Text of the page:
The Gil Hodges Story

Book: The Gil Hodges Story
Author: Milton J. Shapiro
Publisher: Julian Messner, republished in 1961
Language level: 2
(1=nothing objectionable; 2=common euphemisms and/or childish slang terms; 3=some cursing or profanity; 4=a lot of cursing or profanity; 5=obscenity and/or vulgarity)
Reading level: Ages 10-14
Rating: **** 4 stars (GOOD)
Reviewed by Wayne S. Walker
Disclosure: Many publishers and/or authors provide copies of their books in exchange for an honest review without requiring a positive opinion. Any books donated to Home School Book Review for review purposes are in turn donated to a library. No other compensation has been received for the reviews posted on Home School Book Review.
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Shapiro, Milton J. The Gil Hodges Story (published in 1960 by Julian Messner Inc., New York City, NY). I am not a huge sports fan. However, among the major sports, my favorite is baseball, and I have listened to enough play by play for professional baseball games through the years that when I saw this book at a used book sale I immediately recognized the name of Gil Hodges. Gilbert Ray Hodges was born on April 4, 1924, in Princeton, IN. His father was Charles, a coal miner, and his mother was the Irene. He had an older brother, Robert, and a younger sister, Marjorie. The family moved to nearby Petersburg, IN, when Gil was seven, and he was a star four-sport athlete at Petersburg High School, earning a combined seven varsity letters in football, baseball, basketball, and track. In 1941, he declined a contract offer from the Detroit Tigers and instead attended Saint Joseph’s College. He was signed by the Brooklyn Dodgers in 1943, and appeared in one game for the team as a third baseman that year. He entered the United States Marine Corps during World War II, serving as an anti-aircraft gunner in the battles of Tinian and Okinawa and receiving a Bronze Star Medal and a commendation for courage under fire for his actions.

After his 1946 military discharge, Hodges returned to the Dodger organization as a catcher with the Newport News Dodgers of the Piedmont League. Called up to Brooklyn the following year, he saw action as a catcher in 1947, joining the team’s nucleus of Jackie Robinson, Pee Wee Reese and Carl Furillo. However, with the emergence of Roy Campanella behind the plate, Hodges was shifted by manager Leo Durocher to first base. When the Dodgers relocated to Los Angeles, CA, Gil remained with the team. This is basically where the book ends. However, to complete the story, he was chosen in the 1961 MLB Expansion Draft, and became one of the original 1962 Mets. After eleven games with the Mets in 1963, he was traded to the Washington Senators so that he could replace Mickey Vernon as Washington’s manager. He managed the Senators through 1967 and then managed the New York Mets to the 1969 World Series title, one of the greatest upsets in Series history. On the afternoon of April 2, 1972, Hodges was in West Palm Beach, FL, completing a round of golf with Mets coaches when he suffered a sudden heart attack, collapsed en route to his motel room, and was rushed to the Good Samaritan Hospital where he died within twenty minutes of arrival.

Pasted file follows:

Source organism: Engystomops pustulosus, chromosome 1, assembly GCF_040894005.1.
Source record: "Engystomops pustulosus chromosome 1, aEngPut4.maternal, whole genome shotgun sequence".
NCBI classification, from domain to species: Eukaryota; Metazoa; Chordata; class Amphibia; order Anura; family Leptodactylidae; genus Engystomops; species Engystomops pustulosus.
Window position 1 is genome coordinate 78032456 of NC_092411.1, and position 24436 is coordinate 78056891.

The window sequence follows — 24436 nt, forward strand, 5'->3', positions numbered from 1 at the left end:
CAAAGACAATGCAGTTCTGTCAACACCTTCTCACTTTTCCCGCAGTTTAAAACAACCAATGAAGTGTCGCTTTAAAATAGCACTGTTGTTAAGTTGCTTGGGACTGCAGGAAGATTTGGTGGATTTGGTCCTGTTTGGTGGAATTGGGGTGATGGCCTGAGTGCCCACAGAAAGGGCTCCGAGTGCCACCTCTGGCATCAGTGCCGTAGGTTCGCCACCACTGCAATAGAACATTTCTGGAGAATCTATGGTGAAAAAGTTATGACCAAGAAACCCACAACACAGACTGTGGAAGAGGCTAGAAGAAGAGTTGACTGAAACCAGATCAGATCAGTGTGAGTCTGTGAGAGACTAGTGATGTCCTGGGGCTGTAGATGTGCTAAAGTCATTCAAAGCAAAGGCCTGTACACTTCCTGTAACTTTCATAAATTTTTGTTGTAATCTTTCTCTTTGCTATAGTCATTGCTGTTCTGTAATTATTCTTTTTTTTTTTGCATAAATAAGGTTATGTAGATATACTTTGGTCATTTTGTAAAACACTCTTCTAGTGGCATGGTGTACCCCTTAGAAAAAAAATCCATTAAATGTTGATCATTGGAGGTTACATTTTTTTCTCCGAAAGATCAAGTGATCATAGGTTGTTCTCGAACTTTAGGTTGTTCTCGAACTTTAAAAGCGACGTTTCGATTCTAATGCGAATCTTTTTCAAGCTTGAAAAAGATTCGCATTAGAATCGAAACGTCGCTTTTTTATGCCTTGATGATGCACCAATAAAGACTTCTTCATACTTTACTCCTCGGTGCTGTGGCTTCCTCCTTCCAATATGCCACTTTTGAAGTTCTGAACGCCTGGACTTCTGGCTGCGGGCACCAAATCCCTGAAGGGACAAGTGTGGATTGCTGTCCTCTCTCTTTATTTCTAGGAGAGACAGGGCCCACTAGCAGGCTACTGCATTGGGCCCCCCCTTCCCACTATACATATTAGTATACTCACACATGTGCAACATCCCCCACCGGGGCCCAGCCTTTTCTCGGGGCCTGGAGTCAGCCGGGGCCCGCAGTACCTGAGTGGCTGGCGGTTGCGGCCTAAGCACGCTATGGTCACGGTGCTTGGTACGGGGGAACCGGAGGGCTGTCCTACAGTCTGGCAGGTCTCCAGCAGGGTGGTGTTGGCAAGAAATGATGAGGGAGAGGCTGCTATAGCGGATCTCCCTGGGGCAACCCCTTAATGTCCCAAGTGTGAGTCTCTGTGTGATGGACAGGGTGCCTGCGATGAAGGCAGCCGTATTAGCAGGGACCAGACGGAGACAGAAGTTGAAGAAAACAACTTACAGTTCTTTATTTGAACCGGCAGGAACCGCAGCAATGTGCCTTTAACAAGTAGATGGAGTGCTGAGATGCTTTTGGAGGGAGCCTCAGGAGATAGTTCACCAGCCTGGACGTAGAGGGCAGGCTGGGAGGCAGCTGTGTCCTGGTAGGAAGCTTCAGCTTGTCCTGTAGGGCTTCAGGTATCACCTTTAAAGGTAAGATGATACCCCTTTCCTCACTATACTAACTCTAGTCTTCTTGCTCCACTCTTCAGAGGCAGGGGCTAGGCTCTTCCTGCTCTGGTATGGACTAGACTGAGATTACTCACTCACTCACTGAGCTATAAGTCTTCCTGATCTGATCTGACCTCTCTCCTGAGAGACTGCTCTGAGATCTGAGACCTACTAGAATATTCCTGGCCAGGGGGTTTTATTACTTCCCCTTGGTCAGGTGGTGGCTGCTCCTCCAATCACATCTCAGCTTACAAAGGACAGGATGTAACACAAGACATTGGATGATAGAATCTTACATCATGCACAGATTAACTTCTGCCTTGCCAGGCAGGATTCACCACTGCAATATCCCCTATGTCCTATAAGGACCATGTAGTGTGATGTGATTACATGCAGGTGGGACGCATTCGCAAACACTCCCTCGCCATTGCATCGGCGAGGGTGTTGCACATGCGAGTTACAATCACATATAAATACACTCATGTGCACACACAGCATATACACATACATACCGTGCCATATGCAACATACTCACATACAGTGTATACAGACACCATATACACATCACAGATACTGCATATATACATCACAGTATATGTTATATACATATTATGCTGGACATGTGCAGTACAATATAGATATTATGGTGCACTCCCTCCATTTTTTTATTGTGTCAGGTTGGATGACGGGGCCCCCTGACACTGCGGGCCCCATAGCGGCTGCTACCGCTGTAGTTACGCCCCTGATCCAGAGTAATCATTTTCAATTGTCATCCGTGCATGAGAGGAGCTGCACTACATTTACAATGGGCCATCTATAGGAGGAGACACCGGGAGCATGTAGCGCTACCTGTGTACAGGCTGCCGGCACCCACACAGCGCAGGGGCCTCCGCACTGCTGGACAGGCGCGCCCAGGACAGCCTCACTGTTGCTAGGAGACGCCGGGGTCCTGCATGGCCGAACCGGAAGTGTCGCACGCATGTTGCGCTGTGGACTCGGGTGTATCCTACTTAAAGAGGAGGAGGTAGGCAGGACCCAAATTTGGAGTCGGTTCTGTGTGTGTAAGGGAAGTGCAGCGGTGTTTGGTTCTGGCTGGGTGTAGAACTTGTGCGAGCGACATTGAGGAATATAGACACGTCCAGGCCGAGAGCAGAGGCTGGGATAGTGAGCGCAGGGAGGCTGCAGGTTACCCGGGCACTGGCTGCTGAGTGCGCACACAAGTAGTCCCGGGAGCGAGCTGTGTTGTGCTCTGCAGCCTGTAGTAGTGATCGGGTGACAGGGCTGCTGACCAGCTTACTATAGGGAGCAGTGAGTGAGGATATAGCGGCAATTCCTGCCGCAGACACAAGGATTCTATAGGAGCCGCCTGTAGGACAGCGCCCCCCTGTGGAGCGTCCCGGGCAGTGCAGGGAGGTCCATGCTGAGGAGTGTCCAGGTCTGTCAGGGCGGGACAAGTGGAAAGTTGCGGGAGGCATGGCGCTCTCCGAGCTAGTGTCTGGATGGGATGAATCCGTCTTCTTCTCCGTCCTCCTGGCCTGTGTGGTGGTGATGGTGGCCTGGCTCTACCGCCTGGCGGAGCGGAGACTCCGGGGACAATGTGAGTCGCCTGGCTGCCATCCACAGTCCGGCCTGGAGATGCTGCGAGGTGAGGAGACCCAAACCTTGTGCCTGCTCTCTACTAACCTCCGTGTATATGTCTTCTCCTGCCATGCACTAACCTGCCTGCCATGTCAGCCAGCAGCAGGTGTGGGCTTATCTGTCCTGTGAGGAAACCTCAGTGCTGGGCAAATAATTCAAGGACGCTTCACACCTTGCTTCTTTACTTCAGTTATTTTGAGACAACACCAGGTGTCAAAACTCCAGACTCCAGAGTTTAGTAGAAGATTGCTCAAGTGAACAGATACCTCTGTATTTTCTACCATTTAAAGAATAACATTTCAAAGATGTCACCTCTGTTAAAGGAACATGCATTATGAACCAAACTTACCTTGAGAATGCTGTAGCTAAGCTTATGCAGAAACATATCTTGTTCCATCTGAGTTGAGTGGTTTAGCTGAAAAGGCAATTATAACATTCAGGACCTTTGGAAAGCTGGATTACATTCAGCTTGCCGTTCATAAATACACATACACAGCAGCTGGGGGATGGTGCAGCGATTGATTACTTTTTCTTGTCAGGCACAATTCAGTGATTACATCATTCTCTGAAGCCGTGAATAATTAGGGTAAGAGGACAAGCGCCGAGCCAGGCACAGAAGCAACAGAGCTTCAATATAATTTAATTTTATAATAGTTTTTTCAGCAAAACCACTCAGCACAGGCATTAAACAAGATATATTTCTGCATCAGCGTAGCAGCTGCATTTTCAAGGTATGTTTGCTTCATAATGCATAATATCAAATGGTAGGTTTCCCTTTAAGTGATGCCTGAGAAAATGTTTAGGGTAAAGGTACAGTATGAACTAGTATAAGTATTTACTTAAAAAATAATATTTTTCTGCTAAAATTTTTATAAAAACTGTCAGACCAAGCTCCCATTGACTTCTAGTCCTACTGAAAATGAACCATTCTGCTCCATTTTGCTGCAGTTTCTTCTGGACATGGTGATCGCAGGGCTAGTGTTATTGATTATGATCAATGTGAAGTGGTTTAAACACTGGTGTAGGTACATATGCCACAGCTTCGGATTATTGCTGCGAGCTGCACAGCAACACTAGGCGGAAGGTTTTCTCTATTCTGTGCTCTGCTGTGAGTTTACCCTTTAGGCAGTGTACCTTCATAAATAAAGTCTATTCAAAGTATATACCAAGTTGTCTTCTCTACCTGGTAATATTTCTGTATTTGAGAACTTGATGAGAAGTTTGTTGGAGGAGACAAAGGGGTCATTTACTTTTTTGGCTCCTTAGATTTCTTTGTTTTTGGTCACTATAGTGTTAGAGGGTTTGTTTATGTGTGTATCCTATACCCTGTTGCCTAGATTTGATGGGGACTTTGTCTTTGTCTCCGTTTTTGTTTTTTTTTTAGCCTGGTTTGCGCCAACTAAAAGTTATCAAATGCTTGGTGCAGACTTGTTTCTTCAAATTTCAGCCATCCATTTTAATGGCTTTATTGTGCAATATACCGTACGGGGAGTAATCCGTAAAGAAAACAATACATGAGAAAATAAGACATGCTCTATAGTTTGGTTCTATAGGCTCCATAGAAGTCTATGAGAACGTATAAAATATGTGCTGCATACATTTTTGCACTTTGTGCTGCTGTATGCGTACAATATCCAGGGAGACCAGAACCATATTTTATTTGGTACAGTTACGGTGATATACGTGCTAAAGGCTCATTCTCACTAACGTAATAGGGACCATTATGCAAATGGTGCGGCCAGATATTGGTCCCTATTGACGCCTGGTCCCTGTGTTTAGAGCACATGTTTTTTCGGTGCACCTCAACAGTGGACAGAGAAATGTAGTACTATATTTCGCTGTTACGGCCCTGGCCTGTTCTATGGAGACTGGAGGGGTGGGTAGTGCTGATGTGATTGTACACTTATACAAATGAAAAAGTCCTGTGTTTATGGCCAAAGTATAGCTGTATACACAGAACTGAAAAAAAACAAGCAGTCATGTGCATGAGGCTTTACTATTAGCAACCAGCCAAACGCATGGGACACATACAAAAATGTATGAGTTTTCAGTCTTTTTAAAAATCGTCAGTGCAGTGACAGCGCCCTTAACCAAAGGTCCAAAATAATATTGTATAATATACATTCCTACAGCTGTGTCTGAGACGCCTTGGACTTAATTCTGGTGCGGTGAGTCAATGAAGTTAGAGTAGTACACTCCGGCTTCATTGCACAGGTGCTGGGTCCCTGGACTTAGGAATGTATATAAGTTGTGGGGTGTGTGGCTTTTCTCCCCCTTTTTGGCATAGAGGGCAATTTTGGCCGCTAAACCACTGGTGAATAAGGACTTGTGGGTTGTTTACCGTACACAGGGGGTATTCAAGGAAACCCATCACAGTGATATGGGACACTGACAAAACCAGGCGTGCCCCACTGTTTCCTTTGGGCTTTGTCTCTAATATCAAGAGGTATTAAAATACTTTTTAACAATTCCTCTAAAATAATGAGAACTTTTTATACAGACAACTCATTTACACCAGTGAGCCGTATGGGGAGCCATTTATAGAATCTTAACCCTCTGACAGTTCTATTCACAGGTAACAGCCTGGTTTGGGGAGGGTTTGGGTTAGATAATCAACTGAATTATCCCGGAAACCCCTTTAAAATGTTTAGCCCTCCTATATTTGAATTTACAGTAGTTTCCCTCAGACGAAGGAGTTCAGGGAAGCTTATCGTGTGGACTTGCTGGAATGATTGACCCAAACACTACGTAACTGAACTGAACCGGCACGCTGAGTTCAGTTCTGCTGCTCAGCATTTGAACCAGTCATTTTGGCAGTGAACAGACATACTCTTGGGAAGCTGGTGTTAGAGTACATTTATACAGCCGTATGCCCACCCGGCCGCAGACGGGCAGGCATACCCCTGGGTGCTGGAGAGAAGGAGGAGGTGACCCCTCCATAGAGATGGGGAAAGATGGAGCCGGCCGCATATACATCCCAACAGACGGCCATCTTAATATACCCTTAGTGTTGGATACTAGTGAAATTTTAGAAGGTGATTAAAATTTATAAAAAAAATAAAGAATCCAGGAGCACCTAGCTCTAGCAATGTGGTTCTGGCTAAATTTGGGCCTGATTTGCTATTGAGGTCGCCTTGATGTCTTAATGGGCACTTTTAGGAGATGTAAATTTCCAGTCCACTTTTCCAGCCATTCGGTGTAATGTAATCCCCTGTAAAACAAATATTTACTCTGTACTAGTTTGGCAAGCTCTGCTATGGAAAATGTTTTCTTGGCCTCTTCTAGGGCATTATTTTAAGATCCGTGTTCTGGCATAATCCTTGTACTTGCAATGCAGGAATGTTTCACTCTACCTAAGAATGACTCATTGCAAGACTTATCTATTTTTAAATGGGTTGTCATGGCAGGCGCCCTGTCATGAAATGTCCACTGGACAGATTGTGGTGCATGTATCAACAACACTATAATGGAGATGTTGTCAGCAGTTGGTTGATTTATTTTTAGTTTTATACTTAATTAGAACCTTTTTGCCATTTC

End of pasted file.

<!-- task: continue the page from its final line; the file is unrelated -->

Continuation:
In this biography, Hodges’ career is traced from his boyhood as a miner’s son up through his great victories on the diamond. Other than a few common euphemisms (durn, heck, gee, danged, and gosh) and a few references to chewing tobacco and smoking cigarettes, there is nothing really objectionable in this biography about an exceptional but highly underrated baseball player. One person commented, “Gold Glover and All Star Hodges’ stats are slightly too low for the fools to vote him into The Hall of Fame.” The eight time All-Star was one of the most versatile of the game’s greats and is generally recognized as the major leagues’ most outstanding first baseman in the 1950s. Author Milton J. Shapiro has written other biographies for young people about such famous baseball players as Sal Maglie, Jackie Robinson, Warren Spahn, Roy Campanella, Phil Ruzzuto, Mel Ott, and Willie Mays. There are still good players in baseball today, but it is nice to read about the golden days of baseball when real men played the game rather than so many of the primadonnas of our time. This book, which is packed with baseball detail and human interest, yet written in a straightforward and well paced style, will appeal primarily to die-hard baseball fans.

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